Docker malware is now common, so devs need to take Docker security seriously


Towards the end of 2017, there was a major shift in the malware scene. As cloud-based technologies became more popular, cybercrime gangs also began targeting Docker and Kubernetes systems.

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Most of these attacks followed a very simple pattern where threat actors scanned for misconfigured systems that had admin interfaces exposed online in order to take over servers and deploy cryptocurrency-mining malware.

Over the past three years, these attacks have intensified, and new malware strains and threat actors targeting Docker (and Kubernetes) are now being discovered on a regular basis.

But despite the fact that malware attacks on Docker servers are now commonplace, many web developers and infrastructure engineers have not yet learned their lesson and are still misconfiguring Docker servers, leaving them exposed to attacks.

The most common of these mistakes is leaving Docker remote administration API endpoints exposed online without authentication.

Over the past years, malware like Doki, Ngrok, Kinsing (H2miner), XORDDOS, AESDDOS, Team TNT, Xanthe, and others, have scanned for Docker servers that left the Docker management API exposed online and then abused it to deploy malicious OS images to plant backdoors or install cryptocurrency miners.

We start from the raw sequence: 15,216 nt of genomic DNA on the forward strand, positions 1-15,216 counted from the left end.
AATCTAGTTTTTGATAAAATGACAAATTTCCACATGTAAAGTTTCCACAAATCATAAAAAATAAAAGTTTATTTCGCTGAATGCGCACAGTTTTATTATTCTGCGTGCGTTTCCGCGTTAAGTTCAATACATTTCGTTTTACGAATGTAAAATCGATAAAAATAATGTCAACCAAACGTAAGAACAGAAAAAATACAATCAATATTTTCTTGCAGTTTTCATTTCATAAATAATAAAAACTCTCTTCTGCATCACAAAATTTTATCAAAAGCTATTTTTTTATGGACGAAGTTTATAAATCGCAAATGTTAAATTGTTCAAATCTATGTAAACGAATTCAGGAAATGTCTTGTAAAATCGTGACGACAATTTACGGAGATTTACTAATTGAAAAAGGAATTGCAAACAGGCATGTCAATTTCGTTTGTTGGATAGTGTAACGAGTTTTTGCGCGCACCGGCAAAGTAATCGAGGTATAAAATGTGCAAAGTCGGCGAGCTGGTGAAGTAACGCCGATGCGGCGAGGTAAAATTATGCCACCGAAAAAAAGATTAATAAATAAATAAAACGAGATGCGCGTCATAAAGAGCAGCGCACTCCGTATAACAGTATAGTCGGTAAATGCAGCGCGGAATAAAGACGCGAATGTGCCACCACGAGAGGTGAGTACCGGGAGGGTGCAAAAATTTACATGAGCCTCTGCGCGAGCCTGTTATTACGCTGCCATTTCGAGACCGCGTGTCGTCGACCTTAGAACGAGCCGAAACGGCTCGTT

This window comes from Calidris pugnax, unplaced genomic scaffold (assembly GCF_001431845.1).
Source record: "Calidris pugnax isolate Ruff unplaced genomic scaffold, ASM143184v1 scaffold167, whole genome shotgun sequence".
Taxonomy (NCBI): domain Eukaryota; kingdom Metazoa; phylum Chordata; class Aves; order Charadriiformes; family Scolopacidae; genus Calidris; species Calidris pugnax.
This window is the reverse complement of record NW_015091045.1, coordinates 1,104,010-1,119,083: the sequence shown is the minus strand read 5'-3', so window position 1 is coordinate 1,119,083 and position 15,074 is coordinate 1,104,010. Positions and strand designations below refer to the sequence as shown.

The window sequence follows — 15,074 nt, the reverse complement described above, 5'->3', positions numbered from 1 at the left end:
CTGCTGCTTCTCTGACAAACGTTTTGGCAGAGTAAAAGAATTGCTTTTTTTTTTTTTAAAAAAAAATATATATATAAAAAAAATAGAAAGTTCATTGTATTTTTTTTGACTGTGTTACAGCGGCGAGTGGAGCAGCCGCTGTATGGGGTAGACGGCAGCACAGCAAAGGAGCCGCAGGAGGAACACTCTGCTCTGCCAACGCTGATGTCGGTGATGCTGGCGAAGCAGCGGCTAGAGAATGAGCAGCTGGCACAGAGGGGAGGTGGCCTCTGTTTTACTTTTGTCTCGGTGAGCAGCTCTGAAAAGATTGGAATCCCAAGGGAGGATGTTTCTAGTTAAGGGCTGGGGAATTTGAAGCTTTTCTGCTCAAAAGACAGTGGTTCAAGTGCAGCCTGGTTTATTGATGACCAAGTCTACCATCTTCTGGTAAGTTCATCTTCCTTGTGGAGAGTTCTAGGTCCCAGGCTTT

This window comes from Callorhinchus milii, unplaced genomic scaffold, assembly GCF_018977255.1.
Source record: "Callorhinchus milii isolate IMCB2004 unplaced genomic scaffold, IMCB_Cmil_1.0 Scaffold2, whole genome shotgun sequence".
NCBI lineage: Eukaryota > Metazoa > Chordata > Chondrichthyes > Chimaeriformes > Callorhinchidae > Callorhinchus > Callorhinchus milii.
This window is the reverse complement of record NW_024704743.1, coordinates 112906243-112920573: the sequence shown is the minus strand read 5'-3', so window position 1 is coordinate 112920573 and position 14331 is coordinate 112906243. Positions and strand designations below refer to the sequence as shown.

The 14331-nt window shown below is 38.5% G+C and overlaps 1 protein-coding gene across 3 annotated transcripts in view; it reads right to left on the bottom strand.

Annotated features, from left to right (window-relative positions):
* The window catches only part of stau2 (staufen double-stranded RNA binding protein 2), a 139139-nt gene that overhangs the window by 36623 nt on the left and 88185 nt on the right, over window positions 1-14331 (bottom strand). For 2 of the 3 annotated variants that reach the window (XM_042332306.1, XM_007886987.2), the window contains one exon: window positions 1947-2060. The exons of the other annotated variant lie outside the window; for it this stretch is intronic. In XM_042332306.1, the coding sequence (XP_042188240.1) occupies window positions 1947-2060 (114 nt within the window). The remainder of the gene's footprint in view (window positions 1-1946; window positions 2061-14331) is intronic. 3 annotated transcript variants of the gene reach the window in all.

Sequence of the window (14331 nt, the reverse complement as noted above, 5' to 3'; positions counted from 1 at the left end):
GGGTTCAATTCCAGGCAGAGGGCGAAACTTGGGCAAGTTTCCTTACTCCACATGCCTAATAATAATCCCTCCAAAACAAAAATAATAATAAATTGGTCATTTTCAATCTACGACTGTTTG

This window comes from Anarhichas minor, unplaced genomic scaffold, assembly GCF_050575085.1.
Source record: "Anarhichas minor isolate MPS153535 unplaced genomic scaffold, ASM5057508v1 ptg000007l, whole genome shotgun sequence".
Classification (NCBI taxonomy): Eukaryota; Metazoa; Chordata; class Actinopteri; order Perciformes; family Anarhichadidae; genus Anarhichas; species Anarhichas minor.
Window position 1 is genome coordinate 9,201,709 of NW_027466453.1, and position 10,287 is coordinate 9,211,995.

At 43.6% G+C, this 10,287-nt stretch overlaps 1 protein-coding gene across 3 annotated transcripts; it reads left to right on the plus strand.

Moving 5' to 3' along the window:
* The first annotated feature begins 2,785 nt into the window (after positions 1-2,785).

The latest of these malware strains was discovered last week by Chinese security firm Qihoo 360. Named Blackrota, this is a backdoor trojan that is basically a simplified version of the CarbonStrike beacon implemented in the Go programming language.

Only a Linux version was discovered until now, and it is unclear how this malware is being used. Researchers don’t know if a Windows version also exists, if Blackrota is being used for cryptocurrency mining, or if it’s used for running a DDoS botnet on top of powerful cloud servers.

What is known is that Blackrota relies on developers who have made a mistake and accidentally misconfigured their Docker servers.

The lesson from Blackrota and past attacks is that Docker is not a fringe technology anymore. Threat actors are now targeting it on purpose with at-scale attacks on a near daily basis.

Companies, web developers, and engineers running Docker systems are advised to review the official Docker documentation to make sure they have secured Docker’s remote management capabilities with proper authentication mechanisms, such as certificate-based authentication systems.

Currently, there are plenty of tutorials around to guide even the most inexperienced developers with step-by-step guides.

With Docker gaining a more prominent place in modern-day infrastructure setup, with attacks on the rise, and with the number of malware strains that target Docker systems growing by the month, it’s time that developers took Docker security seriously.

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